nedb
10-19-2012, 10:42 AM
How do you figure that Zach? Does using bold indicate attitude. I think of it as emphasis. That my reply in the spirit it was intended.

jmmultex
10-19-2012, 11:03 AM
An alternative may be to use a scan converter like the Matrox DVI. This will take a DVI signal and re-encode it as a 1080i or 720p SDI signal. It is a bit smarter about things then the BMD converters (which don't adjust format - only the signal) I've used this to capture both Mac and PC screens and haven't hit a problem yet (but my experience is far from an exhaustive representation of equipment).

Something to consider...

-john

Lee-AVP
10-19-2012, 11:05 AM
Sorry I haven't had a chance to test over here, yet.

If you aren't willing to change the customer's display settings, how will you make sure you're outputting a proper HD resolution? How do you turn on the HDMI output?

If you can't make any settings changes, you're probably going to need a real scaler as opposed to the BMD converter, as it doesn't do any time base correction or scaling, so if the framerate or resolution is wrong, you'll have a problem.

Did you happen to notice, when you plugged in the HDMI cable or started the PPT, did the resolution or color mode change? Often when you plug in an HDMI output, you will see Windows automatically change to "movie mode" or something similar; some software will change the theme to "windows basic" in order to save video memory. There are a lot of potential problems that you just won't be able to solve without being able to adjust the video settings.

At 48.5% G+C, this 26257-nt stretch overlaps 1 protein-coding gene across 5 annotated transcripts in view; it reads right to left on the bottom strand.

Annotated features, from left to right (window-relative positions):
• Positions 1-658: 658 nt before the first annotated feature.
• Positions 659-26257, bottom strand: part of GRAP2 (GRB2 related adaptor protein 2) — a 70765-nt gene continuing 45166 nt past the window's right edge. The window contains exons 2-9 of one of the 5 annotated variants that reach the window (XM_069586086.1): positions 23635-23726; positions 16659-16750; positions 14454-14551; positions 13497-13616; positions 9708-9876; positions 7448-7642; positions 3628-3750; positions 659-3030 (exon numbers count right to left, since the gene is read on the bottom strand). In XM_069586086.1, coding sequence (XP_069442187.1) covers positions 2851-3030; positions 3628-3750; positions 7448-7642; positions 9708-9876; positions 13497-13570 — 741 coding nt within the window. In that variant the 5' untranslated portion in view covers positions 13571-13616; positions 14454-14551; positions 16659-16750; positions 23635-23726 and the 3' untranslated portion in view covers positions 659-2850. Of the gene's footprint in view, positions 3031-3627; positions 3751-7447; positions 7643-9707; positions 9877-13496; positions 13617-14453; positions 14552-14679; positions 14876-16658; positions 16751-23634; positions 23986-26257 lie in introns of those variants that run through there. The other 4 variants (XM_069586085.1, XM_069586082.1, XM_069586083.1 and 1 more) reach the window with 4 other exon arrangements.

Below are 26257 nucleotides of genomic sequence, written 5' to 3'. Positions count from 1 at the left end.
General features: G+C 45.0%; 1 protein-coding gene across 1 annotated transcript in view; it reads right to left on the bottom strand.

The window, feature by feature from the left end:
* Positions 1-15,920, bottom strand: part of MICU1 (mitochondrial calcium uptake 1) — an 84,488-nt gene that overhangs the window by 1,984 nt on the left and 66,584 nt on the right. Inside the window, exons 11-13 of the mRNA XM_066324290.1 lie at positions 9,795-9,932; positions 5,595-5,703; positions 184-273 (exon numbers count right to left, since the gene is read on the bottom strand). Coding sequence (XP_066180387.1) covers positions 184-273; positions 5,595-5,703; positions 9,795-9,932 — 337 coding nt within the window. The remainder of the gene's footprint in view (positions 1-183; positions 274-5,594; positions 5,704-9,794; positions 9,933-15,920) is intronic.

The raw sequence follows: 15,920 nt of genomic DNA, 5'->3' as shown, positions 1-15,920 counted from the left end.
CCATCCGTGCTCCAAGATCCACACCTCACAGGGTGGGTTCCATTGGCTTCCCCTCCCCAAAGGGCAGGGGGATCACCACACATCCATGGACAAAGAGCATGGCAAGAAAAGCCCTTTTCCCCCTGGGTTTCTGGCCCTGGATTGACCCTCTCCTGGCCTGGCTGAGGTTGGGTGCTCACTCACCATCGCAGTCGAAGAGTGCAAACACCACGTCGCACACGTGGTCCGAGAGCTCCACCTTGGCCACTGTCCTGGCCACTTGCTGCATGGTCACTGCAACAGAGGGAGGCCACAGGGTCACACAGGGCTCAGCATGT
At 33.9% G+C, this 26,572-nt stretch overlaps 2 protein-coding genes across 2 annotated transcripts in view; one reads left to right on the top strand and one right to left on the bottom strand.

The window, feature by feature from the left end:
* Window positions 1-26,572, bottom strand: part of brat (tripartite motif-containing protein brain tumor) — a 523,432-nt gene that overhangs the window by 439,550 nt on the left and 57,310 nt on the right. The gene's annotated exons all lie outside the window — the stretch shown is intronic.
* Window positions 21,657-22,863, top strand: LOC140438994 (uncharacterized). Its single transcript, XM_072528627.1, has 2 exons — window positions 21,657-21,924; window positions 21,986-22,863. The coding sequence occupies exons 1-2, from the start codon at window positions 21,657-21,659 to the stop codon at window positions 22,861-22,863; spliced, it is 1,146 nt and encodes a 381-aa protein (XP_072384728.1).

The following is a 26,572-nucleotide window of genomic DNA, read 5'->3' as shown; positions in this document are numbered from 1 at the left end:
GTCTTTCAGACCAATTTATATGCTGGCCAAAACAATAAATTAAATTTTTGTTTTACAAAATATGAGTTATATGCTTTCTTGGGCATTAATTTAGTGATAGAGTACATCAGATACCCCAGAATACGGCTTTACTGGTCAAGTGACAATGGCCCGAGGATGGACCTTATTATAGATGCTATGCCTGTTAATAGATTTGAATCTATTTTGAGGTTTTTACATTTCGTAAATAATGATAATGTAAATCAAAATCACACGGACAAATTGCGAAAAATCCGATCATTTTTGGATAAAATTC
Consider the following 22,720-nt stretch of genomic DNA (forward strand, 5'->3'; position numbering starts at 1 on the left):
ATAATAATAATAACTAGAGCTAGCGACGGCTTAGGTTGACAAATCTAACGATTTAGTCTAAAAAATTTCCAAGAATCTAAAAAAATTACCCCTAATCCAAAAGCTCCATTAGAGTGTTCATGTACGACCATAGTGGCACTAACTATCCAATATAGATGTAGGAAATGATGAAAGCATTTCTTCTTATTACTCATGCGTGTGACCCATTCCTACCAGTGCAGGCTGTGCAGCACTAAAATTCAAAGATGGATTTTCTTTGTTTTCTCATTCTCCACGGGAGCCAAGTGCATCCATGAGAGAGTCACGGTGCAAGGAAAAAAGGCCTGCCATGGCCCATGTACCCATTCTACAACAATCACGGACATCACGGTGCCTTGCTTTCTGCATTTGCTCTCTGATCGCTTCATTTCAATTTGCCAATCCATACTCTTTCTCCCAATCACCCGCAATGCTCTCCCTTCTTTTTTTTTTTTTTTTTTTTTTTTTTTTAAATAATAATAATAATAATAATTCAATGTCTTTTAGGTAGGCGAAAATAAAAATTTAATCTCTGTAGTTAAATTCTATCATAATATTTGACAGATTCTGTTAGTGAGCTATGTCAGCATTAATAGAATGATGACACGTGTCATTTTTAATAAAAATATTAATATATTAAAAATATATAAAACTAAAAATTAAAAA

All that said - I'm not sure why any of those things would be a problem for Powerpoint but NOT for the desktop, with the exception of hardware acceleration.

Are you primarily a Mac person? It might just be that you could stand to gain a little more familiarity with PC settings changes. I, for one, almost always have to have someone remind me where the resolution settings are on a Mac. I just don't use them enough.

The other question I have for you: What do you do when a presenter's laptop has VGA but no HDMI? Go back to iVGA? It's not really a related question other than that your VGA solution -whatever it is - may be a good backup solution when you have HDMI problems.

I promise to test some things on my side soon; I actually suspect that our HDMI -> SDI mini converter is broken. I had to pull out a different converter at the last minute on a production on Wednesday, as we were having similar problems and couldn't get it working.